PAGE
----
A basic Auto Mechanics course is returning to Delavan-Darien High School starting in the fall of 2017.
An auto mechanics or repair course has not been offered at DDHS since 2006, when the five auto-related courses available then were removed for budget-savings purposes.
Resurrecting the basic auto class will come at an initial cost of $3,400 in the first year. The Board of Education — which unanimously approved adding the course at its Monday, Jan. 9, 2017, meeting — is hopeful community members and businesses step in to help support the course long-term, much like area businesses and philanthropists did with the revitalization of the woods, metals and Fab Lab spaces at DDHS.
“Once they see us putting the effort out and we have quality program, they will benefit from it, then they’ll invest in it,” said Steve Logterman, board vice president.
DDHS technology education teacher Mike Fellin said area auto mechanics have told him repeatedly that there is a shortage of qualified candidates for available jobs. Having this course at DDHS could help fill those voids with students if they work first as an apprentice and then go from graduation into the job market.
“I think it’s awesome,” the course is returning, said Tony Lynn, owner of Advanced Auto Clinic in Delavan and a DDHS Class of 1990 grad. “I hated to see them go when they went. The school had some pretty good vocational programs… So it’s awesome to see it coming back.”
Lynn said despite searching for employees via multiple listings agencies and job services, he’s had positions open for up to two years. There are auto technician jobs available in the area, he said.
“If you’re a good, hard-working technician, there’s no reason you to make less than $60,000 a year,” Lynn said. “I think the reason there hasn’t been much interest in it is kids are not introduced to it.”
They can be introduced to it again at DDHS starting this fall, and that’s important for a number of reasons.
As a car-driven society, most people rely on finding a quality auto mechanic, and auto mechanics or service technicians play a crucial role in ensuring drivers remain on the road and on the go, according to US News and World Report.
Getting kids exposed to the basics will make them smarter consumers when it comes time for them to have their cars repaired later in life. That can help them save money because they can do the repairs themselves or know about and receive the various maintenance items cars need for longevity, Lynn said.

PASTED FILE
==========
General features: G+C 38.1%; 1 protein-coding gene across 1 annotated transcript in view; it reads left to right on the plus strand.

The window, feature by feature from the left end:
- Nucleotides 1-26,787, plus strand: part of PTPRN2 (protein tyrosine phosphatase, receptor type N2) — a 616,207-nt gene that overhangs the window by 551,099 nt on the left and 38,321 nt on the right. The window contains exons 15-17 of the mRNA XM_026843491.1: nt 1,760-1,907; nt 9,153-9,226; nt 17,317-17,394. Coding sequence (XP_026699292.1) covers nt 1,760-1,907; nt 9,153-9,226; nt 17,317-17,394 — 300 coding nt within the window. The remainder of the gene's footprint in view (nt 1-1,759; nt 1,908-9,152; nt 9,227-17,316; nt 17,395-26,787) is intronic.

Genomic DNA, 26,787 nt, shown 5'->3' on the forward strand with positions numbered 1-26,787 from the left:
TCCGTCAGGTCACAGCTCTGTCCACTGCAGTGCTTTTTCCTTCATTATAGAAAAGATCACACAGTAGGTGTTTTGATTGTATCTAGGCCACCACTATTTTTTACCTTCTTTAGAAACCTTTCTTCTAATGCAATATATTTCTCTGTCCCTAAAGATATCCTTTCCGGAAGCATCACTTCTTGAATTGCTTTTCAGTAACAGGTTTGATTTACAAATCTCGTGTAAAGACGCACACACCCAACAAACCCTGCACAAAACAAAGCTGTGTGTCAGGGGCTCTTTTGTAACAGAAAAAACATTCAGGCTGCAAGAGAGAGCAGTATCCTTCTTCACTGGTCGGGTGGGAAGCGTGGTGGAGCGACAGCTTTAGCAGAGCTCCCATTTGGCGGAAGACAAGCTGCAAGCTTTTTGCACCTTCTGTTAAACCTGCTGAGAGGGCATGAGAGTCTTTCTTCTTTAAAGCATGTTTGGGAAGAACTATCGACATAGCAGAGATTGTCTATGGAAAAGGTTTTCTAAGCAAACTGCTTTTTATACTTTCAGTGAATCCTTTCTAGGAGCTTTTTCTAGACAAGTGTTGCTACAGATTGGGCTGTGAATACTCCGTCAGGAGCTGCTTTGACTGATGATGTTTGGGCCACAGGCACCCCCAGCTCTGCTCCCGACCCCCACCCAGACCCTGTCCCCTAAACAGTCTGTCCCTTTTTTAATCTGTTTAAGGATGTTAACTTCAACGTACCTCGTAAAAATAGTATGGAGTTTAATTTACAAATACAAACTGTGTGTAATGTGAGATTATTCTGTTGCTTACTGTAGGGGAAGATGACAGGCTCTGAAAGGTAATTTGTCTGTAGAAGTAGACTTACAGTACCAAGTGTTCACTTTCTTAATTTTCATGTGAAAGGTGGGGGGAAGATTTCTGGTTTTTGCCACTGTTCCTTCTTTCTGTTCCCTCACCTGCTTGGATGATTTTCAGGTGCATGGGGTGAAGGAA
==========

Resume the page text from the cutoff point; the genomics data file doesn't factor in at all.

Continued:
“Auto is important to get back into the high school curriculum, especially with many DDHS students entering the workforce upon graduating,” Karedes said. “It is our obligation to prepare our students for careers that intrigue them. Given that we have more than a dozen auto repair shops in and around the Delavan-Darien area, clearly there is a need for these skills to be taught. It will allow our graduates to give back and contribute to our community.”
Karedes is probably as excited about the course returning as the students. He surveyed current freshmen, sophomores and juniors and, out of 300 responses, a third of the students said they would definitely be interested in taking an auto class.
“We have about 800 students at DDHS, and we already have over 100 students desiring to take the course,” Karedes said. “One of our goals is to get our students actively and productively involved in the community. Conversely, we want the community actively invested in our school. This course will provide yet another avenue where we can bridge the connection between our Delavan-Darien School District and the Delavan-Darien community.”
Auto Mechanics is an introduction to the automotive service industry. It will give students exposure to auto design, power/transmission systems, repair, maintenance, and the tools and equipment used. They will understand the importance of safety procedures used when performing maintenance and repair tasks. Students will be involved in activities that provide for the development of team building and problem solving skills used to make them responsible, informed auto consumers. This entry-level course is designed to help students gain an appreciation for the automobile and recognize the many career paths available to a trained Auto Technician.
Auto Mechanics will be a 1/2 credit course for juniors and seniors. Power Systems and Energy is a prerequisite course.
Technology Education teachers Mike Fellin or Mike Rick will teach the Auto Mechanics course.